Fraud Investigations Identify Lesser Known Fraud Schemes

Employers generally are savvy about the more common types of fraud that plague businesses and may have enacted fraud controls and fraud deterrence programs to prevent them.  But fraud investigations have shown that equally savvy fraudsters know their employers often overlook lesser-known fraud schemes — an oversight that leaves them free to pursue fraudulent activity.

“Fraudsters usually are very smart people,” said David Anderson, principal of David Anderson & Associates, a Philadelphia forensic accounting firm that provides a full range of fraud investigation and fraud deterrence programs in the Delaware  Valley.  “They have to be smart to hide their fraudulent activity for long periods of time and also to identity those lesser-known fraud schemes that are unlikely to be on their employer’s radar.”

Anderson, a forensic accountant who also is a Certified Fraud Examiner in Philadelphia, said one type of lesser-known — but still lucrative — fraud schemes involves the fraudulent manipulation of checks by employees.

One of these check schemes involves the diversion of customer checks, Anderson said.  Typically, this type of scheme is carried out by a fraudster who has the ability to intercept a customer’s check before it is recorded or entered into the company’s accounting system.

The employee sets up a bank account with the same or similar name in order to deposit the check in his/her bank account, said Anderson, a forensic accounting expert in Philadelphia who recommends that every company enact a comprehensive fraud deterrence program developed by an experienced firm that provides forensic accounting services in Philadelphia and the Delaware Valley.

To cover the amount of the customer’s check, Anderson said the employee enters a credit adjustment to the customer’s accounts receivable account for the amount of the check, effectively reducing the amount owed by the customer and eliminating any possible notice that the check was diverted.  The employee usually hides his/her action by charging the credit adjustment against returns and allowances or some other revenue adjustment account, Anderson explained.

Yet another type of scheme involves tampering with checks paid to the employee, according to Anderson, a forensic accountant and Certified Fraud Examiner in Philadelphia.  Under this scheme, the employee changes the payment amount on the check.  To successfully pull off this scheme, Anderson said the fraudster must be in charge of bank account reconciliation so that he/she can manipulate the reconciliation to hide the difference between what was recorded on the books and what was paid by the bank.

A third type of these lesser-known check schemes involves the use of out-of-sequence checks, said Anderson, a forensic accounting expert in Philadelphia.  The perpetrator of this fraud generally is an employee who has access to a company’s checks and is in charge of the bank account reconciliation.

Anderson said the fraudster takes one or more checks from near the bottom of the company’s stock of checks.  For example, if the company is using checks with check numbers in the 3300 range, the employee takes checks in the 9400 range to use for the scheme, Anderson said.  The employee than makes payments to himself/herself with the out-of-sequence checks, and as with the previous scheme, hides this by manipulating the bank account reconciliation, according to Anderson, a forensic accountant whose firm provides a full range of forensic accounting services in Philadelphia and the Delaware Valley.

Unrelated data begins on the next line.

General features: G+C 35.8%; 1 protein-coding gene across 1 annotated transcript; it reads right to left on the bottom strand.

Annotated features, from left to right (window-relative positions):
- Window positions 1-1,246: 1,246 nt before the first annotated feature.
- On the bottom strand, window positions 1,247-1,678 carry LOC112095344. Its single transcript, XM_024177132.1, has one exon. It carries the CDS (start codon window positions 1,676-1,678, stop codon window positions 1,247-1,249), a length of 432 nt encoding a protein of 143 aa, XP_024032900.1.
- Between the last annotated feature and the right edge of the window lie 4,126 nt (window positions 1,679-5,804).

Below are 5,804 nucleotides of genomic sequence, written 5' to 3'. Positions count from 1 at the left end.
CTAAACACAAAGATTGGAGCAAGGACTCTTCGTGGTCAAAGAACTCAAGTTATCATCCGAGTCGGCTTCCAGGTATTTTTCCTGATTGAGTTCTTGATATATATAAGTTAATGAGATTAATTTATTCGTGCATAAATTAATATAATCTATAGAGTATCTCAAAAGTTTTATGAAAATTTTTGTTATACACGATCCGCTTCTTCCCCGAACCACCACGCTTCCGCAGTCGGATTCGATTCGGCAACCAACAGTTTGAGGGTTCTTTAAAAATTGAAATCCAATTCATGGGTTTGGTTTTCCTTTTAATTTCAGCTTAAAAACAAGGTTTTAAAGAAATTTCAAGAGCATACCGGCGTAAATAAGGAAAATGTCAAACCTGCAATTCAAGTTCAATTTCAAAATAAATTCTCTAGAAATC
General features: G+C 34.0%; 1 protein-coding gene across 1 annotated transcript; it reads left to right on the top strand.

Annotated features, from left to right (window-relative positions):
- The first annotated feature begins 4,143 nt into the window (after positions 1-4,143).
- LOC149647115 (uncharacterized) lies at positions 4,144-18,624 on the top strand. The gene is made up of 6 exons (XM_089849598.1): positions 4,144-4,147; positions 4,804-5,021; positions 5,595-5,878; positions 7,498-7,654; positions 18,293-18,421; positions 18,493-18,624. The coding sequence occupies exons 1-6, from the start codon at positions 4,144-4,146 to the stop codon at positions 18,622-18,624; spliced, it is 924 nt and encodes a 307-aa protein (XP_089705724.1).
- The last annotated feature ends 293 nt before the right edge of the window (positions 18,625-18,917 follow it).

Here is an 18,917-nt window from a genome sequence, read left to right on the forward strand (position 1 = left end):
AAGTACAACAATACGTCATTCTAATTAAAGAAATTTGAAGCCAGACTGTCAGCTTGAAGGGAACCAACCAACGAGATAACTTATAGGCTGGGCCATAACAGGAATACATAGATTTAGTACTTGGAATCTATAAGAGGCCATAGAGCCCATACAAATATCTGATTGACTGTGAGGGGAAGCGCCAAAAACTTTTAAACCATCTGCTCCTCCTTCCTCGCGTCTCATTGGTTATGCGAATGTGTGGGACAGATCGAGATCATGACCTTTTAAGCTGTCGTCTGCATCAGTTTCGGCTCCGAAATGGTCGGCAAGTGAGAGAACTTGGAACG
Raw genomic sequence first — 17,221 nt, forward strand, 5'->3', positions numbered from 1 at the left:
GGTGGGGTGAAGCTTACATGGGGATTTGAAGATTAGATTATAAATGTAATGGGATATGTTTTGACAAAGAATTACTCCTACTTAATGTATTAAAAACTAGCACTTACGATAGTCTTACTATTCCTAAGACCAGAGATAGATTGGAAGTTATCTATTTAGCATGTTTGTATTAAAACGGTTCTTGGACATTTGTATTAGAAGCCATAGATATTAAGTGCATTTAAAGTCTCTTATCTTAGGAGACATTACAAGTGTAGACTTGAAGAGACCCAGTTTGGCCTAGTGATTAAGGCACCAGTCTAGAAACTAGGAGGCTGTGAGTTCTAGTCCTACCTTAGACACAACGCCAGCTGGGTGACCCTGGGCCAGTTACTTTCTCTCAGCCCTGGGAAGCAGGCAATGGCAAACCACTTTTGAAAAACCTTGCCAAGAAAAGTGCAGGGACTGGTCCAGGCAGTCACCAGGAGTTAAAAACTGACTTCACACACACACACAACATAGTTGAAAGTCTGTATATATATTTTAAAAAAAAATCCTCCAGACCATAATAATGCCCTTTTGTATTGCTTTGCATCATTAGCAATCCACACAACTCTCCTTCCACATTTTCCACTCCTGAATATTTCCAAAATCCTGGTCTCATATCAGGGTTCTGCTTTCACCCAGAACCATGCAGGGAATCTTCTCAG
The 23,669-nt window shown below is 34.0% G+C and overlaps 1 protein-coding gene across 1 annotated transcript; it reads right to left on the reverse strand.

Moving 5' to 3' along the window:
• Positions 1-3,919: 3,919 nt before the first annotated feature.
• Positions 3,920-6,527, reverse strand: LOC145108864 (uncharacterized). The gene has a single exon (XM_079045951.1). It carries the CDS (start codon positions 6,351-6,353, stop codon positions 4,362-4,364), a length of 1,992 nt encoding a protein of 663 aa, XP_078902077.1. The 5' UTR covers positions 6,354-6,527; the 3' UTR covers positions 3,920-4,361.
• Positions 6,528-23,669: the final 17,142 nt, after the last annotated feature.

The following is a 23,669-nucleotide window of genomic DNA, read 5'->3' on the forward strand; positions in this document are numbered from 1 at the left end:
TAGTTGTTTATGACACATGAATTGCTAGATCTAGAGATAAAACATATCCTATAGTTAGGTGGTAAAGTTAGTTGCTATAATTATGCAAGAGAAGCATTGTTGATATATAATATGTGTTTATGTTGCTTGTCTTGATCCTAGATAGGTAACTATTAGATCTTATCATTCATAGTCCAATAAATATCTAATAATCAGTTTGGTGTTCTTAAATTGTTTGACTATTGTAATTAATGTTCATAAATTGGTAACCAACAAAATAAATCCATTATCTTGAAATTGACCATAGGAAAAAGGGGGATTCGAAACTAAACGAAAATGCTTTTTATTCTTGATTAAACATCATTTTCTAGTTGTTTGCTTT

Anderson said companies can fight these check schemes by following these effective fraud deterrence measures:

  • First, separate the duties of the employees who open the mail, record the receipt of the customer checks, enter the checks into the accounting system, deposit the checks and perform the bank reconciliations;
  • Assign a higher level manager (other than the person who performs the bank reconciliation) to review bank reconciliations and copies of cancelled checks;
  • Ensure that the stock of blank checks is secured and can be released only by a higher level manager; and
  • Periodically inspect the check stock to ensure that no checks are missing.

In some companies, Anderson noted, there are not enough employees to allow for the separation of duties or to follow all of the recommended fraud deterrence steps.  In these cases, he said, the company should consider engaging an outside fraud deterrence specialist to conduct periodic reviews that will ensure employees are not engaging in fraudulent check schemes.

If you require the services of a Certified Fraud Examiner in Philadelphia or any other forensic accounting services in Philadelphia and the Delaware Valley, please contact the Philadelphia forensic accounting firm of David Anderson & Associates by calling David Anderson at 267-207-3597 or emailing him at

About David Anderson & Associates

David Anderson & Associates is a Philadelphia forensic accounting firm that provides a full range of forensic accounting services in Philadelphia and the Delaware Valley.  The experienced professionals at David Anderson & Associates provide forensic accounting, business valuation, fraud investigation, fraud deterrence, litigation support, economic damage analysis, business consulting and outsourced CFO services.  Company principal David Anderson is a forensic accounting expert in Philadelphia who has more than 30 years of experience in financial and operational leadership positions and is a Certified Public Accountant, a Certified Valuation Analyst and a Certified Fraud Examiner in Philadelphia.